By Horst G Zimmer
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Extra info for Computational Problems, Methods, and Results in Algebraic Number Theory
Write Step(G) for the sub-algebra of locally constant functions, which is easily seen to be everywhere dense. We now explain how to integrate any continuous Cp -valued function on G against an element λ of Λ(G). We begin with locally constant functions. Suppose that f in Step(G) is locally constant modulo the subgroup H of G. 1) x∈G/H where the cH(x) lie in Zp . We then deﬁne f dλ = G cH(x)f (x). x∈G/H One sees easily that this is independent of the choice of H. Since the cH(x) lie in Zp , we have ≤ f .
1. We have (1 − ϕ)R = T R. Proof. The inclusion of (1 − ϕ)R in T R is plain. Conversely, if h is any element of T R, let us show that it lies in (1 − ϕ)R. For each n ≥ 0, n we deﬁne ωn (T ) = (1 + T )p − 1. 4 The Logarithmic Derivative 21 where hn is a polynomial in Zp [T ] of degree less than pn , and rn is an element of R. Deﬁne n−1 ϕi (hn−i ). ln = i=0 Clearly, we have ln+1 − ϕ(ln ) = hn+1 . Since hn+1 converges to h in R, it suﬃces to show that ln converges to some l in R, because then we would have h = (1 − ϕ)l.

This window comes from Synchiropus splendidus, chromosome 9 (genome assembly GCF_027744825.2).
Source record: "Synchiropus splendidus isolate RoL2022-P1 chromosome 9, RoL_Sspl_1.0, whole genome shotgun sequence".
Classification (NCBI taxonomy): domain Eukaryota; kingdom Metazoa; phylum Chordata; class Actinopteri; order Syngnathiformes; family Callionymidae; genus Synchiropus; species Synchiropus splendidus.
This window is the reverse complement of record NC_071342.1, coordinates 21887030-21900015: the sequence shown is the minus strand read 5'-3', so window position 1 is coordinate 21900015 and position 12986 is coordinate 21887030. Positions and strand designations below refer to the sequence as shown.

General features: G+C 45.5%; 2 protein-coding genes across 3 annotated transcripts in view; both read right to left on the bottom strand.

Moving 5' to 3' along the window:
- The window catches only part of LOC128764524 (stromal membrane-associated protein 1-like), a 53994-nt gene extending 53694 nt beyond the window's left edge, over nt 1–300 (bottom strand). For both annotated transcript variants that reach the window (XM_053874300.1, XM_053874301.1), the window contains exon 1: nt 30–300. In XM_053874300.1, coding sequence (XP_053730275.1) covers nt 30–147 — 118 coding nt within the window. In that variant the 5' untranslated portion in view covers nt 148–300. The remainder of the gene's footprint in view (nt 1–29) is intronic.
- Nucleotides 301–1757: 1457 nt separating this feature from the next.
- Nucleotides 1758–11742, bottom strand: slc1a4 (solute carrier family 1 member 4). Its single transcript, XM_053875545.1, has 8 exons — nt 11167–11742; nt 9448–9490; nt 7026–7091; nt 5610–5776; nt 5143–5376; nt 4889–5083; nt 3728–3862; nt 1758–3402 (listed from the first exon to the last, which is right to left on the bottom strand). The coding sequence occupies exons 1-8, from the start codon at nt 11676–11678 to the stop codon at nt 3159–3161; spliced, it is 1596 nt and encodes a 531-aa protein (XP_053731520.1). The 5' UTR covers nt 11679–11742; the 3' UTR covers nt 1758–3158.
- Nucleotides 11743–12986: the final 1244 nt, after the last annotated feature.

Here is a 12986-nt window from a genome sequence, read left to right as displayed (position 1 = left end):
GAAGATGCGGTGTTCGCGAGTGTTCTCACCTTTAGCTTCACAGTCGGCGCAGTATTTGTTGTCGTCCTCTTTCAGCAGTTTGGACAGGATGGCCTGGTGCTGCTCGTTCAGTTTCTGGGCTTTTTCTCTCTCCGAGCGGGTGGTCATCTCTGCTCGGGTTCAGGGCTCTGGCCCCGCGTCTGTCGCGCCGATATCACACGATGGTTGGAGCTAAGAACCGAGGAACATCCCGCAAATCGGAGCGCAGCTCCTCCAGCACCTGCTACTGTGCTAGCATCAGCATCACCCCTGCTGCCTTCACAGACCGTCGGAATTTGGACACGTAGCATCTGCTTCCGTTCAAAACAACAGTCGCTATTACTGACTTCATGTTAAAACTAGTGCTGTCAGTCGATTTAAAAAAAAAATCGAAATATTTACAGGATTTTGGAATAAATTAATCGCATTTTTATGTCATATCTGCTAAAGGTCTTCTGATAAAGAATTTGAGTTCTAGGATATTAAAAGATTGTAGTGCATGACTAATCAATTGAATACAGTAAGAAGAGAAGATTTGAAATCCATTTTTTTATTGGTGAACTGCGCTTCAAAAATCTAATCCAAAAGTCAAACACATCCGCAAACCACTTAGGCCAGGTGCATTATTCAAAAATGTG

7, there exists a unique u = (un ) in U∞ such that f = fu and hence we have fu ((1 + T )p − 1) = fu (T )p . This implies that upn = un−1 for all n ≥ 1 and that fu (0) is in µp−1 . But then fu (0) = 1 since fu ≡ 1 mod p and so (un ) ∈ Tp (µ). Thus there exists a in Zp such that u = (ζn )a , whence f (T ) = (1 + T )a . This proves that ker(L) = A. It is clear that α ◦ L = 0, and the surjectivity of α follows from noting that ψ(1 + T ) = 0 and that α(1 + T ) = 1. Hence it only remains to prove that ker(α) ⊂ Im(L), which is the delicate part of the proof of the theorem.
Computational Problems, Methods, and Results in Algebraic Number Theory by Horst G Zimmer